on Friday 11th June, Small Business Administration halts distribution of pandemic relief funds to thousands of minority-owned businesses. The decision came after a Texas judge issued an injunction on releasing the funds following a lawsuit from a Dallas-Fort Worth restaurant alleging that the program’s ability to distribute funds to businesses owned by women, veterans, and racial minorities. The plan is unconstitutional.
The Small Business Administration announced the pause, which prevents more than 2,900 of those businesses from receiving the COVID relief money allocated to the Restaurant Revitalization Fund, according to Reuters. The lawsuit was filed by a legal advocacy group called America First Legal, Founded by Stephen Miller and Mark Meadows, both are aides of former President Donald Trump, on behalf of Keller Restaurant called Lost Cajun. (Note: The Reuters piece refers to the restaurant as “Blessed Cajun,” which is the limited liability corporation that operates Lost Cajun).
In the lawsuit, Lost Cajun owners Janice Smith and Jason Smith, along with Pennsylvania restaurant owner Eric Nieman, allege that the Small Business Administration’s plan to distribute pandemic relief funds to small businesses is unconstitutional. The owners of Lost Cajun are white, and claim that the decision does not provide them with equal protection under the law, as required by the United States Constitution.
According to the lawsuit, Janice Smith and Jason Smith applied for assistance from the Restaurant Revitalization Fund on May 5 and found they were entitled to more than $187,000 in relief. Neither of the owners qualifies for priority as a “socially disadvantaged person,” meaning that their application will not be processed until after the 21-day period in which the administration has been given access to those groups. Instructions have been given to process the applications.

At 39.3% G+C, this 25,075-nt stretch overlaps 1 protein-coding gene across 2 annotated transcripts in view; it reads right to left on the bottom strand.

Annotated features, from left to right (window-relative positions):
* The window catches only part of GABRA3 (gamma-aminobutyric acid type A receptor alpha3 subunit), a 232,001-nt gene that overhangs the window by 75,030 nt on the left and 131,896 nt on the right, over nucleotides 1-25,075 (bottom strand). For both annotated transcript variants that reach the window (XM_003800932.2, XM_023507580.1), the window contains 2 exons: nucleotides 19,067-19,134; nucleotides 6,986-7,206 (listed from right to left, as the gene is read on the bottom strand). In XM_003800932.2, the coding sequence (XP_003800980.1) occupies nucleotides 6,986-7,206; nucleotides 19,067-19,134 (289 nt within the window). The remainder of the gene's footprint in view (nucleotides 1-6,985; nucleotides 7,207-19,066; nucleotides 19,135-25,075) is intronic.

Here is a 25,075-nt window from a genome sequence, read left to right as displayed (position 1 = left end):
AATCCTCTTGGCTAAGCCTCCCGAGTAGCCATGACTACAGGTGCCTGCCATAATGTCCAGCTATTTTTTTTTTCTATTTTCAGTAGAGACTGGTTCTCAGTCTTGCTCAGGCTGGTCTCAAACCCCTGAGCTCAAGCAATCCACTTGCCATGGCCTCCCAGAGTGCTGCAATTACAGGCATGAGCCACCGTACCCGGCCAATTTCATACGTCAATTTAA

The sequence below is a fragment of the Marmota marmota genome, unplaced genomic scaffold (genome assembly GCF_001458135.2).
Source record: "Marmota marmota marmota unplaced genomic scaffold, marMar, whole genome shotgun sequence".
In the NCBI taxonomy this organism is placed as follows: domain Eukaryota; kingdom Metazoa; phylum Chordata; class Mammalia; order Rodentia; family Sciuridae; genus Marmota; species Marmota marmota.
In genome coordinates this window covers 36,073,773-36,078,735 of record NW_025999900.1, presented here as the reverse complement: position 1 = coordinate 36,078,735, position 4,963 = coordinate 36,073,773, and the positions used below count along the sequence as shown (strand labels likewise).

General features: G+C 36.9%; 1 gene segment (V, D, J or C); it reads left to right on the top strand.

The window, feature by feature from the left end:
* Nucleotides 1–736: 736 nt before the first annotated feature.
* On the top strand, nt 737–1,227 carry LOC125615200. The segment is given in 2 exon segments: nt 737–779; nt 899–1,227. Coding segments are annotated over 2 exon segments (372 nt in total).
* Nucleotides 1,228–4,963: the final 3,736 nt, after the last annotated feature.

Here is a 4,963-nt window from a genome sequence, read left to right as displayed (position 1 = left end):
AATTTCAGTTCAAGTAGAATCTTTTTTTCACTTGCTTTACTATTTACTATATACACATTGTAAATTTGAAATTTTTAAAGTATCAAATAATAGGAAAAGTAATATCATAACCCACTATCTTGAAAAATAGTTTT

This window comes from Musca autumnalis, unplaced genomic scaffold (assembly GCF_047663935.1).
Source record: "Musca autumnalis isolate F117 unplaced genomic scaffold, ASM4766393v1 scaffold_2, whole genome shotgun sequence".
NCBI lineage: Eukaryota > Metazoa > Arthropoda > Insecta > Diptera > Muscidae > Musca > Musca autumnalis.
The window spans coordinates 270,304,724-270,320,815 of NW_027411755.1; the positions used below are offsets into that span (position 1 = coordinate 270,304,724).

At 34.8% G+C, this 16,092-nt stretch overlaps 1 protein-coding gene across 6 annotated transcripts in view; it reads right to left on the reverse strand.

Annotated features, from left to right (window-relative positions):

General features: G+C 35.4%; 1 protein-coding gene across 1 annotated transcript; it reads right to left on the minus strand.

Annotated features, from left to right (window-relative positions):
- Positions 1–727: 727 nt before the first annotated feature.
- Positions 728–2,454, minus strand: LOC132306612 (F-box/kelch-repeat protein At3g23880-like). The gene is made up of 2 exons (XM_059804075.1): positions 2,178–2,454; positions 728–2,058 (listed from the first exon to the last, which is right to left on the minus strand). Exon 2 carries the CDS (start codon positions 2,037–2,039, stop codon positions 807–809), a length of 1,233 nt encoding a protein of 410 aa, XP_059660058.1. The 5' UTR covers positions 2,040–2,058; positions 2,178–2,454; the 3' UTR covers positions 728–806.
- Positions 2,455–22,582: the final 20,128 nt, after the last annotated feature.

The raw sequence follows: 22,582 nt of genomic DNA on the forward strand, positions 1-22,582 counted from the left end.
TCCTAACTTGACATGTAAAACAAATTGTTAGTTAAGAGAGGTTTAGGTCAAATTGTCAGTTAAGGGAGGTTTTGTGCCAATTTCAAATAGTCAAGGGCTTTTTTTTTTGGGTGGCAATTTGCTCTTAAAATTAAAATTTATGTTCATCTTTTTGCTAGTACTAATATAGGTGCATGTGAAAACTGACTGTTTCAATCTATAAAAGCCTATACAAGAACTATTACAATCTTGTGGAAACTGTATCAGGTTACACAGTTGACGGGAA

Of course, the Biden administration’s guidance doesn’t prevent white business owners from seeking fund relief, it Only requires that the Small Business Administration prioritize applications from female-owned, minority-owned, and veteran-owned businesses for the first 21 days that applications are open..
The suit alleges that Smith is being subjected to unconstitutional race and sex discrimination by “preferences” that statute mandates for minority and women-owned businesses, and that’s because the restaurant revitalizes the fund. There were more than half the requests for Committed by business owners under those categories, it is possible that “Congress exhausted the entire $28.6 billion allocated to the Restaurant Revitalization Fund before plaintiffs could consider relief under the program.”
The lawsuit opens the door to a class action suit, in which “all restaurant owners and restaurateurs in the United States who are facing or who will face race or sex discrimination from the Small Business Administration,” potentially be entitled to relief from the court. can.
A similar lawsuit was filed in Tennessee in May. It also alleged that the program was discriminating against white people by prioritizing minority-owned businesses.. That lawsuit is still pending, but unlike the Texas case, Tennessee Judge Travis McDonough denied the group’s request for an injunction that would have halted the disbursement of the funds.
According to Reuters, the temporary injunction issued by District Judge Reed O’Connor allows the Small Business Administration to continue distributing funds to “non-priority” applicants, but it is not clear if the more than 2,900 businesses whose applications were affected by the injunction Had happened. able to get their money.
Biden administration vows it will continue to fight Texas judge’s order in court, but it is not clear when applicants to the Restaurant Revitalization Fund who apply as “socially disadvantaged persons” will be able to get the money they need.